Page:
Photo: Jenna Klein

Likewise, as the narrative transitioned to Lim’s inner voice, we were brought within reach of the mental state of individuals and communities who live in the shadow of potentially monstrous neighbors. For the artist, this is most evident in the threat to the north of South Korea’s territorial boundaries. By extension, Lim’s script also articulated the dangers of seeking protection or release from the grip of Monster – and the ‘by any means necessary’ dictum that usually guides such desires. In this case, the rampant militarization of borders that has gripped her country in the name of maintaining the political impasse and the contingent relationship with western powers, particularly America, have in themselves become stifling facets of daily life. Lim summed this up beautifully when she uttered:

“I want to be part of you
I want to be chosen by you
I want to praise you and commit myself to you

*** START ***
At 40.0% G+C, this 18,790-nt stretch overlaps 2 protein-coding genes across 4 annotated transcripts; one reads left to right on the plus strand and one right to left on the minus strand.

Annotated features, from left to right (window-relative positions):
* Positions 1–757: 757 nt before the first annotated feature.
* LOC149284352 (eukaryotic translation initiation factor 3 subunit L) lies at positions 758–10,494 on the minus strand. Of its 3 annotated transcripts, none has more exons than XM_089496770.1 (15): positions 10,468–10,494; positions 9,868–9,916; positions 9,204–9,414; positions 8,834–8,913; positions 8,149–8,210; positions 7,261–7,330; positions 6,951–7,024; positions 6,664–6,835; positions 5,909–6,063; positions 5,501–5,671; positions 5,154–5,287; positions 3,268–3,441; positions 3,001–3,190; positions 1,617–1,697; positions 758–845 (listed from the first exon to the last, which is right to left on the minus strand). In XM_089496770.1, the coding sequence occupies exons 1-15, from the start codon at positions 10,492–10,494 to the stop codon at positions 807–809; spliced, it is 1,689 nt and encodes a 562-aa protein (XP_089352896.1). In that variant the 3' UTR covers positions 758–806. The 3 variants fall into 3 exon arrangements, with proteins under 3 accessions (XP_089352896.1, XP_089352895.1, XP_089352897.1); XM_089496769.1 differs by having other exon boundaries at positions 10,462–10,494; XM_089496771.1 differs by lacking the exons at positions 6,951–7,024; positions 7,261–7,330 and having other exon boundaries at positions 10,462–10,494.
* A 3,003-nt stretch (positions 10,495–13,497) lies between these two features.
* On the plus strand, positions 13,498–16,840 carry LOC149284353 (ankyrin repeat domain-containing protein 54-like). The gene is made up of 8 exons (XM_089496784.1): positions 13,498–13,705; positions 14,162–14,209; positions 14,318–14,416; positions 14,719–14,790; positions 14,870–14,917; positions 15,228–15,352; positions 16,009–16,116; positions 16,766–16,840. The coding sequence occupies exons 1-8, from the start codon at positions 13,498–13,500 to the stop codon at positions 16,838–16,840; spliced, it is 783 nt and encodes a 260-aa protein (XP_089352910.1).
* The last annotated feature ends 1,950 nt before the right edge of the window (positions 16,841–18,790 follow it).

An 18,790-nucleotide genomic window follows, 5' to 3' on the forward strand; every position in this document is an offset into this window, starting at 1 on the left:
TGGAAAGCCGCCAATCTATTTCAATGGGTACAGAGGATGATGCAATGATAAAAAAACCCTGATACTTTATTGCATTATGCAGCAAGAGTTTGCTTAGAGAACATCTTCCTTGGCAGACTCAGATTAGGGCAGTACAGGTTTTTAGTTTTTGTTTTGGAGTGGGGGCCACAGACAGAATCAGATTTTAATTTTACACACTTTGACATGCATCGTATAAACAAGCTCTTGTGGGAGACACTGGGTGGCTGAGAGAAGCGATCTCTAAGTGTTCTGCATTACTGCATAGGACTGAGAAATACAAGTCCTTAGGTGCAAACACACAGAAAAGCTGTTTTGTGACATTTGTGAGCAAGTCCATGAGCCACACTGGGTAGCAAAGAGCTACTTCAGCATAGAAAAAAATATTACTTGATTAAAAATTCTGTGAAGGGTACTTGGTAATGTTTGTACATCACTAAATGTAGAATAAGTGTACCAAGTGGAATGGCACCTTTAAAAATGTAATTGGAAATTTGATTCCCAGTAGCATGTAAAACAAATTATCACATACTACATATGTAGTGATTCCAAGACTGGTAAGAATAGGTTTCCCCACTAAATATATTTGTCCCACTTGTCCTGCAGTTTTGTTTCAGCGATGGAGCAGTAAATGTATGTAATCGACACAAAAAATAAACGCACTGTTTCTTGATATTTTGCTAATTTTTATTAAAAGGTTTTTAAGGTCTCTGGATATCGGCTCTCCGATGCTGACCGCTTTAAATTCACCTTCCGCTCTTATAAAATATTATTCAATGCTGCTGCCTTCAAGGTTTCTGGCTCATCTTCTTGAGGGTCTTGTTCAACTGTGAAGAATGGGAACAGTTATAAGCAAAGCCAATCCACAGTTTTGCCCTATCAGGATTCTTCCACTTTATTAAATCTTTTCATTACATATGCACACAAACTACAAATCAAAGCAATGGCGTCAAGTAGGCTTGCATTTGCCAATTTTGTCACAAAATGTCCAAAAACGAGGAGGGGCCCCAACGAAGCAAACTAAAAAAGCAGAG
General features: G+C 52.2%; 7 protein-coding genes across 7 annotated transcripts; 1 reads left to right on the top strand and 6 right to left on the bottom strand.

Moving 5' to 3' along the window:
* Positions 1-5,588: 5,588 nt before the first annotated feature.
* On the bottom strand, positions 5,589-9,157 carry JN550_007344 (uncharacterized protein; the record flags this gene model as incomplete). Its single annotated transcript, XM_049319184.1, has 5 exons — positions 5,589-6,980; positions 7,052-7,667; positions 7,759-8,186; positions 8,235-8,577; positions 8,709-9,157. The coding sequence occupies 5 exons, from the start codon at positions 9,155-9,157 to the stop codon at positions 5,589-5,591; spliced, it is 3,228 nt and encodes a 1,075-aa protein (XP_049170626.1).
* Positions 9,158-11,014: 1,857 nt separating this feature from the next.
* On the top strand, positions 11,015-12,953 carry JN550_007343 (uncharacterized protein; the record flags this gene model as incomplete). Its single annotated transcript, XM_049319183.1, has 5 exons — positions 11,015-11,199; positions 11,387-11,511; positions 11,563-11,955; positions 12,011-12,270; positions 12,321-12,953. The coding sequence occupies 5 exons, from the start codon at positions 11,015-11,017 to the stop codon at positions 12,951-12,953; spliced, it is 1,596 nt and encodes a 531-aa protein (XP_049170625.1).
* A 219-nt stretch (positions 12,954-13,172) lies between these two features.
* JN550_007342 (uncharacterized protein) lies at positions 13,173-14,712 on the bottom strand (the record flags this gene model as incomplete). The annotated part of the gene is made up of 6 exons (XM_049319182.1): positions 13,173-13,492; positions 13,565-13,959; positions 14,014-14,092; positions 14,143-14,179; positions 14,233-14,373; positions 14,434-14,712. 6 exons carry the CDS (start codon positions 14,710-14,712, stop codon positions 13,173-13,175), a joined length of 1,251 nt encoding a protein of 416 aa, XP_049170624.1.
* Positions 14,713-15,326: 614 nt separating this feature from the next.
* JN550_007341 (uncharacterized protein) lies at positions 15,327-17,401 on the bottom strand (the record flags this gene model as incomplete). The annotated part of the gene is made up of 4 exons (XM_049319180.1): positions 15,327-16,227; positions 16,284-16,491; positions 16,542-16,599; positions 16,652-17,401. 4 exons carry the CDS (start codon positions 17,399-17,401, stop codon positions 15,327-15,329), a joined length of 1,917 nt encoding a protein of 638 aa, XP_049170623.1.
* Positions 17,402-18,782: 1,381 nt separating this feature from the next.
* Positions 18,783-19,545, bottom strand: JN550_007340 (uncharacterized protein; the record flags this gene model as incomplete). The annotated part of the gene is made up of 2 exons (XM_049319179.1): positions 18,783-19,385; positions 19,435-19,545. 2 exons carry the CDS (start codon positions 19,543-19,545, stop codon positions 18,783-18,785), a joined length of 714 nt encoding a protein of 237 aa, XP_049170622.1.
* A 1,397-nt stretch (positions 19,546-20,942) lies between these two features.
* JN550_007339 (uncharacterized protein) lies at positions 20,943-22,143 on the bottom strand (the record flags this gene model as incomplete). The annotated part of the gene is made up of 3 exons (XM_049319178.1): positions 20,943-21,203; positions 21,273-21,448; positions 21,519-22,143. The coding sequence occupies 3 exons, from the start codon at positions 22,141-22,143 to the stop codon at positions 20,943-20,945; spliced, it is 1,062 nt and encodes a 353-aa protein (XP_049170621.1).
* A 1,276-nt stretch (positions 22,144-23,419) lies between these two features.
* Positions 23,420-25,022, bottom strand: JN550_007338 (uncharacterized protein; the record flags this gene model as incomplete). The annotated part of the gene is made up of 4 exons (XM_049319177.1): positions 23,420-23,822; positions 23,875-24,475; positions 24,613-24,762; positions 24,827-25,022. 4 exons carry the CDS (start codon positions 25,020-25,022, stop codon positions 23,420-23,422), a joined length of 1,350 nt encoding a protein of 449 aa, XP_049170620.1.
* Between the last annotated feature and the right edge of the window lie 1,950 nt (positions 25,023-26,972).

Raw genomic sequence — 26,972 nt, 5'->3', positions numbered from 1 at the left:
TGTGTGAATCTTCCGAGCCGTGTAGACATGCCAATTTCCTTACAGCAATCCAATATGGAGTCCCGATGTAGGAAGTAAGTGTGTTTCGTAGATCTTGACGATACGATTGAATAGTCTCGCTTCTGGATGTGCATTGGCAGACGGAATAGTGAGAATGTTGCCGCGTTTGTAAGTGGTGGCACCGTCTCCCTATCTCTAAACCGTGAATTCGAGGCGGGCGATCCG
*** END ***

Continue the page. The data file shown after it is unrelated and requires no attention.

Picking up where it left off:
I willingly show you the back of my neck”

On a broader level, Lim’s metaphor of vampirism and self sacrifice also extends to the quest for modernization and the compulsion to partake in capitalism’s global project that has gripped emerging economies in the late 20th century. This is has proven itself to be an ideal that consumes hearts, bodies and minds indiscriminately – a fact that Lim experiences firsthand living through rapid social and spatial change in contemporary Seoul. In touching on this very salient point, FireCliff 3 ultimately asks: ‘where do we to turn, when in an attempt for self preservation and progress, we succumb to Monster and end up replicating its features?’ This question lingered heavily in the air as the audience stared at their reflections and that of the infrared feed of the performance through the mirrored screen ahead of them. Thus begging the question, might we be able to turn to each other for emancipation?